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Touring Cultures

Dean MacCannell (1992) has argued that 'Tourism today occupies the gap between primitive and modern, routinely placing modernised and primitive peoples in direct, face-to-face interaction' (p. 17), it is a movement and a meeting between the two. While the Films of Scotland travelogues are hardly concerned with the 'primitive', in their representation of the Highlands and Islands they nonetheless treat the inhabitants as culturally 'other'. As James Clifford (1988) argues, in the process of constructing and reconstructing 'coherent cultural others', there is always something 'torn off, as it were, to construct a public believable discourse' (p. 112). Clifford argues that this tearing off 'is simultaneously an act of censorship and of meaning creation' (p. 112). It is the kinds of meanings constructed by the travelogues that we are interested in here.

Island of the Big Cloth extract
Under the ethnographic gaze of the travelogue, time stands still for the inhabitants of Lewis and Harris in Island of the Big Cloth (1971)

The narrator in Hebridean travelogues, such as St Kilda - Britain's Loneliest Isle (1923), Over the Sea to Skye (1961), and Island of the Big Cloth (1971), verbally represents the inhabitants of the islands with the collective or general pronoun; 'the natives', 'the People', 'they'; age, sex, social position, occupation, are homogenised for the purposes of constructing a cultural 'type'. The camera presents these cultural types e as objects for us to observe; they never face the camera directly, they never address the audience, they are represented as the objects of a distinctly 'ethnographic gaze'.

These 'cultural others' are typically represented at work; cutting peat, netting salmon, spinning, grinding, basket weaving, kelp burning, herring gutting. Further, they focus on particular kinds of work, work done by hand, with simple tools, outside in the natural environment. Even non-Highland documentaries such as Dunfermline (1974) and Tayside (1974) feature such images. 'Time has a gentle touch in the Hebrides' says the narrator of Enchanted Isles. The ethnographic gaze constructs the way of life in the Highlands and Islands as primitive, frozen in time; 'We have always made Tweed from our Highland wool', comments the narrator of Island of the Big Cloth (1971).

Tayside extract
In Great Waters depicts the same heroic struggle between man and nature as Grierson's Drifters.

In Grierson's (1938) radio talk on the 1938 Films of Scotland documentaries, he complained that: 'Occasionally, too, we have had travelogues of Scotland - all about the bonnie banks of Loch Lomond and kilts and bagpipes and other things that honest Scotsmen are heartily sick of - with an American commentary to demonstrate that the Americans were collecting us with other world curios' (p. 1). It is ironic that Grierson fails to foresee the way in which the travelogue will dominate the output of the second Films of Scotland Committee. His statement can only be understood in relation to his philosophy that documentary film provided the ideal medium for producing a social democratic state of educated citizens (cf. Aitken, 1991), and that as such it must be policed from its dangerously trivialising predecessor (cf. Grierson, 1979a, p. 35). But it his notion that to film a place and a culture in a travelogue is to collect it that interests us here.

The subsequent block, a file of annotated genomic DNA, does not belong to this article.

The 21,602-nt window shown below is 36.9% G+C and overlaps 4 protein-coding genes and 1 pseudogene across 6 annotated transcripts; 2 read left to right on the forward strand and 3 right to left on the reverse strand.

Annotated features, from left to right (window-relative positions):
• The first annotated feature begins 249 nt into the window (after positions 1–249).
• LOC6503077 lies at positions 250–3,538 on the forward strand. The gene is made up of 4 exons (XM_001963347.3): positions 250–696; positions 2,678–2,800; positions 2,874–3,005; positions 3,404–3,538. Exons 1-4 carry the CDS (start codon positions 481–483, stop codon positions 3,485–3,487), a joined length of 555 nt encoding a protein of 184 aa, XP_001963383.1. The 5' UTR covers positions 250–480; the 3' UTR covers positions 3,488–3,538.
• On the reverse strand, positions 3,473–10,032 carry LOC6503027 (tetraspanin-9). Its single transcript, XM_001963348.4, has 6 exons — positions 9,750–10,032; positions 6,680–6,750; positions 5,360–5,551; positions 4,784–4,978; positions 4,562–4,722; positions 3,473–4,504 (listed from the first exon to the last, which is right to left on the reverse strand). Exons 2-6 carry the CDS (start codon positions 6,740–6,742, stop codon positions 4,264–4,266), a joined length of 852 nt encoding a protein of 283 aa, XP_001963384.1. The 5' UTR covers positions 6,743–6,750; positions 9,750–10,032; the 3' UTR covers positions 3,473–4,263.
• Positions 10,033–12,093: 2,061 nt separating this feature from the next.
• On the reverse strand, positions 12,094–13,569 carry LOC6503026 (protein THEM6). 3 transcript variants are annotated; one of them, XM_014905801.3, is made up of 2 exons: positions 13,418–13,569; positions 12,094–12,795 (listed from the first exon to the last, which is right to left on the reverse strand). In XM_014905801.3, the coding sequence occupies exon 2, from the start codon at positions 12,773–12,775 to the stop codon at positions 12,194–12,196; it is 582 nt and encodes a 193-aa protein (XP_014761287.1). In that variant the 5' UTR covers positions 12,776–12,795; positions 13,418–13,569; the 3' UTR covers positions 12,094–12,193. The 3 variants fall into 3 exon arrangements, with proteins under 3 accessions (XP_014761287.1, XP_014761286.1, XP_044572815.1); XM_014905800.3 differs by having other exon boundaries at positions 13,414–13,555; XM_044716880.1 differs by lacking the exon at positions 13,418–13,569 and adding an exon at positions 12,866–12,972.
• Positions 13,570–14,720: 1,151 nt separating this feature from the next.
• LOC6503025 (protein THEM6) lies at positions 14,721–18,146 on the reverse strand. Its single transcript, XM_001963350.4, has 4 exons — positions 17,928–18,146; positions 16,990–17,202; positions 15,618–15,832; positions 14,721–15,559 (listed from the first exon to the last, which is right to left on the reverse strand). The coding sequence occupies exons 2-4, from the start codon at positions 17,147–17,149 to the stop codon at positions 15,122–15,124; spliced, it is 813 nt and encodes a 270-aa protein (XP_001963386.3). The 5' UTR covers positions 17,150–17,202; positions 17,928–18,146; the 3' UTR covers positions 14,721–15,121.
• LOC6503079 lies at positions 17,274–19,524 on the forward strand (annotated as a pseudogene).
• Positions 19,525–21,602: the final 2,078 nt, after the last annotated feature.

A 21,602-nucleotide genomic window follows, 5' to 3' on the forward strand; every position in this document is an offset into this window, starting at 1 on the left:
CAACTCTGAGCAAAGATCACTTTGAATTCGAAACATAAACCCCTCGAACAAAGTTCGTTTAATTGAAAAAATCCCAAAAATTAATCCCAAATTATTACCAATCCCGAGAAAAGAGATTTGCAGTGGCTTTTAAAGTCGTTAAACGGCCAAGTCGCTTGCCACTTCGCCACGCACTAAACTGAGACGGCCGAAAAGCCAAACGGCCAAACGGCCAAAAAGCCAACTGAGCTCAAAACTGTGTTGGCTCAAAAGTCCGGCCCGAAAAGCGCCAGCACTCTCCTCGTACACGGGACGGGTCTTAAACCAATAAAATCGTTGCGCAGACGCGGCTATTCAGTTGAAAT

John Urry argues that 'tourism involves the collection of signs' (p. 3), and Dean MacCannell (1976) argues that tourist 'sights are "collected" by entire societies' (p. 42). Clifford argues that ethnography may also be seen 'as a form of culture collecting' (p. 231). Travelogues are a form of collecting in that they select, arrange, exhibit and preserve culture, even if this culture exists only on celluloid. Such collecting is meaningful because, as Clifford argues, 'the inclusions in all collections reflect wider cultural rules' (p. 218). The rule governing anthropological culture collection, he argues, is that what is collected is what seems 'traditional'. We can argue the same of the Films of Scotland travelogues. Their collection of scenes of working methods is determined by that which is thought to belong to that culture's primitive past.

Tayside extract
Tayside (1974) is typical of the travelogue's focus on the 'traditional'.

Benedict Anderson (1983) argues that the nation is 'conceived as a solid community moving steadily down (or up) history' (p. 30). The travelogues focus on traditional working methods is the product of a desire for identity. The surviving practices they collect give continuity to the collecting culture itself; representation of the cultural other is simultaneously representation of the former primitive self. While the Highlands and Islands have long served as one of the constructs of difference for British mainland culture, they have also served as a source of identity.

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Author: Richard Butt Images are drawn from the SCRAN database.